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Dilemma - Retrain or study for fun ??

(47 Posts)
holdthetonic Thu 29-Dec-16 21:26:12

I no longer work (even though I'm only in my mid-50's) and I'm wondering how to spend my time as I need a challenge.

My dilemma is.... :

Should I either:
* re-train and get a skill that could help me get a job if I I needed to get one in the future. BUT I'm not sure what I'd retrain to do - nothing obvious.

*do a course in a subject that I'm really passionate about but doesn't have any obvious work possibilities. . ( I've seen an MA in History at our local university).

Would love your ideas and opinions.....

morethan2 Thu 29-Dec-16 21:46:57

Do somthing you love

paddyann Thu 29-Dec-16 21:52:19

I went back to college in my 30's and did my city and guilds exams ,haven't done anything with it but really enjoyed the experience and I always have it if needed.Go do something you really enjoy

Penstemmon Thu 29-Dec-16 21:56:38

Do what you want to do , not what you feel you ought to do.

GrandmaMoira Thu 29-Dec-16 22:02:42

I would do a course that interests you - an MA in History sounds really interesting. I'm doing an OU degree which I started when I retired.

grannyqueenie Thu 29-Dec-16 22:09:21

If money isn't an urgent issue then study something you're passionate about - just because you can. I went to uni at 49 and loved the experience of study, as it happens it was a vocational qualification something I'd been longing to do for years. I emerged with a student loan and only worked for 7 years after I qualified but it was worth it and I wouldn't wish it different.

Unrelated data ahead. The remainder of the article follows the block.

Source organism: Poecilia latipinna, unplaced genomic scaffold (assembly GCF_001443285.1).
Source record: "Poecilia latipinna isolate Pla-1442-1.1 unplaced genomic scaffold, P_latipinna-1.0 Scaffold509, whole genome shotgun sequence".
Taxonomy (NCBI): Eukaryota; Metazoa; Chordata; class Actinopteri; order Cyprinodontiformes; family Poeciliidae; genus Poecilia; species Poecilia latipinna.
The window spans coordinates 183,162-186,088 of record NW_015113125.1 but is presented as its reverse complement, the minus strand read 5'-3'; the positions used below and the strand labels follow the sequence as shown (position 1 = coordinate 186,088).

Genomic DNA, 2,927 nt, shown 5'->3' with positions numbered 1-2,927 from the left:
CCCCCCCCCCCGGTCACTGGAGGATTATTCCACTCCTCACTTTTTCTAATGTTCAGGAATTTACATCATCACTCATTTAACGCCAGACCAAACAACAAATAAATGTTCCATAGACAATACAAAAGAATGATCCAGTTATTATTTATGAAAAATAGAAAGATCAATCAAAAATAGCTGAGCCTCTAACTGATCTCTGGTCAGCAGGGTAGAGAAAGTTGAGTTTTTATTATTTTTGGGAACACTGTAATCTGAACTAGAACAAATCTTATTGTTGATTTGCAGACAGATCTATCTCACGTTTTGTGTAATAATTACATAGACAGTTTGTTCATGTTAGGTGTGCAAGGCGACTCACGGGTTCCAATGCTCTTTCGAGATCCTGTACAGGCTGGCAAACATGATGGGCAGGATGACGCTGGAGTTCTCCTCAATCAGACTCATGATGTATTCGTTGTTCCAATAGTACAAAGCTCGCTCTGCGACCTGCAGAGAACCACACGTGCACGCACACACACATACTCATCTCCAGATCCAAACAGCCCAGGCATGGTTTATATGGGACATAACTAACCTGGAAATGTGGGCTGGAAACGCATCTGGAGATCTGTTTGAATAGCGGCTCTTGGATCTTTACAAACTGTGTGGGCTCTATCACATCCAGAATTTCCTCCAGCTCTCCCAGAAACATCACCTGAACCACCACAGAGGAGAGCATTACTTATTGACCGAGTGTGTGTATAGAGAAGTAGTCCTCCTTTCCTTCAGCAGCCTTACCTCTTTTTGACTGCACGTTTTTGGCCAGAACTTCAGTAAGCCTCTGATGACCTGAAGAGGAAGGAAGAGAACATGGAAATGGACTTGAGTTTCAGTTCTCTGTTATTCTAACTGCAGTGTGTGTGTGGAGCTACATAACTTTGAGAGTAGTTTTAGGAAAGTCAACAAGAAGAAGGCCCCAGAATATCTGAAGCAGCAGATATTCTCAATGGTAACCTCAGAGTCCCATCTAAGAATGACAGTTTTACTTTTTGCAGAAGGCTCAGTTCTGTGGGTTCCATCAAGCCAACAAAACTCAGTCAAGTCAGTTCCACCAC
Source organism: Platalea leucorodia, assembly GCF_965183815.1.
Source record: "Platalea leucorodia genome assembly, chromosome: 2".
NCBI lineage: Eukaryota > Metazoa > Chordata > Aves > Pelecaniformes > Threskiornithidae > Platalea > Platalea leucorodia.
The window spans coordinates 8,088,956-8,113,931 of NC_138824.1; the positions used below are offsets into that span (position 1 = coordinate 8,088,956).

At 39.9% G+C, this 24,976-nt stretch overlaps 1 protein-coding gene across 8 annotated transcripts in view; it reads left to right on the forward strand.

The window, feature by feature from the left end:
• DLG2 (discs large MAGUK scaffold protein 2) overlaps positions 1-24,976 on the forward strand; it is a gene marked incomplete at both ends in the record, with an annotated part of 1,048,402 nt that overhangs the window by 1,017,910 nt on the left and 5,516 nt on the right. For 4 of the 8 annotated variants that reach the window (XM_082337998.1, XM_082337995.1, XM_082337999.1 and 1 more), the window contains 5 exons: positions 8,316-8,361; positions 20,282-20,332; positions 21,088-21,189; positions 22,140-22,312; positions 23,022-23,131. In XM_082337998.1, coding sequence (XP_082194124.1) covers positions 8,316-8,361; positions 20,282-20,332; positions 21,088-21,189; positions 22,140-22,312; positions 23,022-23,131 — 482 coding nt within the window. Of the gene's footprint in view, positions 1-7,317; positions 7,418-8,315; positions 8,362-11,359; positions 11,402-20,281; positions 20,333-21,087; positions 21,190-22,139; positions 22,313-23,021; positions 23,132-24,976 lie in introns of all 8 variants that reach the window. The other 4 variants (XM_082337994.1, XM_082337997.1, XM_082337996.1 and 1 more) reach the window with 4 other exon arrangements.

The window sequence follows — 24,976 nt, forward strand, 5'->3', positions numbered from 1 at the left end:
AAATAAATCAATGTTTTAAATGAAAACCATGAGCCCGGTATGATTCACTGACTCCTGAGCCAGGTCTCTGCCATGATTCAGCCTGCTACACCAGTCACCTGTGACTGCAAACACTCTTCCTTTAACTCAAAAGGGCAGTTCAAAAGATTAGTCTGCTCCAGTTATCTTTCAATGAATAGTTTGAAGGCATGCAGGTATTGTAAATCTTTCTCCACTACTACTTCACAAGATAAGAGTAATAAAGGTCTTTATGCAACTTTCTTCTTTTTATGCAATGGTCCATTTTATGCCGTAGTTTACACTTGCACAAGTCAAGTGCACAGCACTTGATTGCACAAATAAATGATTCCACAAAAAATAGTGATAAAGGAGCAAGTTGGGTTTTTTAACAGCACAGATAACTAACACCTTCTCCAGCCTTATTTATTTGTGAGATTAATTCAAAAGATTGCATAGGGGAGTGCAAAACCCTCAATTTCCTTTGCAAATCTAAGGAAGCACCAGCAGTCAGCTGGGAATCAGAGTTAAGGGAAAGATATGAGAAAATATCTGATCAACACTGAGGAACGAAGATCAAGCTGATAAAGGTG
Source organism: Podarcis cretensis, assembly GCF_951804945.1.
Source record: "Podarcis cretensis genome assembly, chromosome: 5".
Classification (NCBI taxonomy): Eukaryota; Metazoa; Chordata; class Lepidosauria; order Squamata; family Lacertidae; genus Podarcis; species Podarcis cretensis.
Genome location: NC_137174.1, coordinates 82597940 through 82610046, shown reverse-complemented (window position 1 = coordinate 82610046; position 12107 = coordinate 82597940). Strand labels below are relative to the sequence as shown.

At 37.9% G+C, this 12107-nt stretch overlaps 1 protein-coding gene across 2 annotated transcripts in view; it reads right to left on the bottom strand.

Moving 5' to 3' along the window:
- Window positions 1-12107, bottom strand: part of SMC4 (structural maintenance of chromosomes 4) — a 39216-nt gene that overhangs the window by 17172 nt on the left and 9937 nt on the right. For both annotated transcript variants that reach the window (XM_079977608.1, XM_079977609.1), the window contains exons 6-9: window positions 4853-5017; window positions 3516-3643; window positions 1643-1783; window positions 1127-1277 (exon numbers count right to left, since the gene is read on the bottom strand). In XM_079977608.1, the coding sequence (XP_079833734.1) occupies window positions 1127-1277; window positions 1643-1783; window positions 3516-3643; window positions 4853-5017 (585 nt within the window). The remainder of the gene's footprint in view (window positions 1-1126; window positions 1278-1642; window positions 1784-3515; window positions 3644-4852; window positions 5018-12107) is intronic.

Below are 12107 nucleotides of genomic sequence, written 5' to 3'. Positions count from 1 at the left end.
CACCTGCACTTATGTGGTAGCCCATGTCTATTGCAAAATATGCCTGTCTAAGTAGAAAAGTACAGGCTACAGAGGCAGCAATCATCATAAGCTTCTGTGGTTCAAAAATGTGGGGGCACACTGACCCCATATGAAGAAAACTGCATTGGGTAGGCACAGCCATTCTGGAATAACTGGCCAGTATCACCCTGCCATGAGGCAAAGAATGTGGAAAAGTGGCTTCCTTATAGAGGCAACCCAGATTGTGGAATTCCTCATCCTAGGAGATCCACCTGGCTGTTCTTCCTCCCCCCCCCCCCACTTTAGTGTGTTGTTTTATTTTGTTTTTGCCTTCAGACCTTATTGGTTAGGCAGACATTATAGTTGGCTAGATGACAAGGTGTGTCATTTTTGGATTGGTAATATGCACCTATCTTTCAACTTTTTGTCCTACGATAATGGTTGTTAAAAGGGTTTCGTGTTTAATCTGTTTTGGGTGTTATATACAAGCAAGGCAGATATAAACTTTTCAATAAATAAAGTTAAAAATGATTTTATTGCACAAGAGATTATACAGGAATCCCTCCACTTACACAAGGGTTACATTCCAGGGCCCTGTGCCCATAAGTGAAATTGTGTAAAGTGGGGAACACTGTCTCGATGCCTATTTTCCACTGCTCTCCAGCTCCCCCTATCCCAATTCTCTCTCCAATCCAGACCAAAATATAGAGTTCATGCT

M0nica Fri 30-Dec-16 07:15:28

I was made redundant into early retirement in my early 50s. I used my re-training grant to return to university to study for an MA in something I loved.

It has opened up a world of occupation, research - and some opportunities for paid employment. But mostly it has given me an opening into a world I have always loved and an enthralling and intellectually challenging hobby that takes me out of the house into other worlds and has enabled me to meet so many interesting people.

Do what you love

suzied Fri 30-Dec-16 08:15:04

I've been studying couture dressmaking and pattern cutting at college since I retired 4 years ago, for 1 day a week. Nothing to do with my previous job, although I always loved sewing as a hobby. I love my day out, have learned loads and have made a whole new circle of friends. I do make bits of money sewing for others but this isn't why I do it. I'd say do what you love, you never know where it might lead.

Teetime Fri 30-Dec-16 09:10:13

holdthertonic I have always found studying to be the most exciting thing and bewail the fact that OU course prices are now so expensive. I think studying something you really feel interested in and excited by is the best course and it may lead to a job if you want one - it will make you interesting at interview at the very least. Good luck with it. smile

Ankers Fri 30-Dec-16 09:31:35

I visited the job centre a couple of times.
I figured it would give me ideas if nothing else, which it did.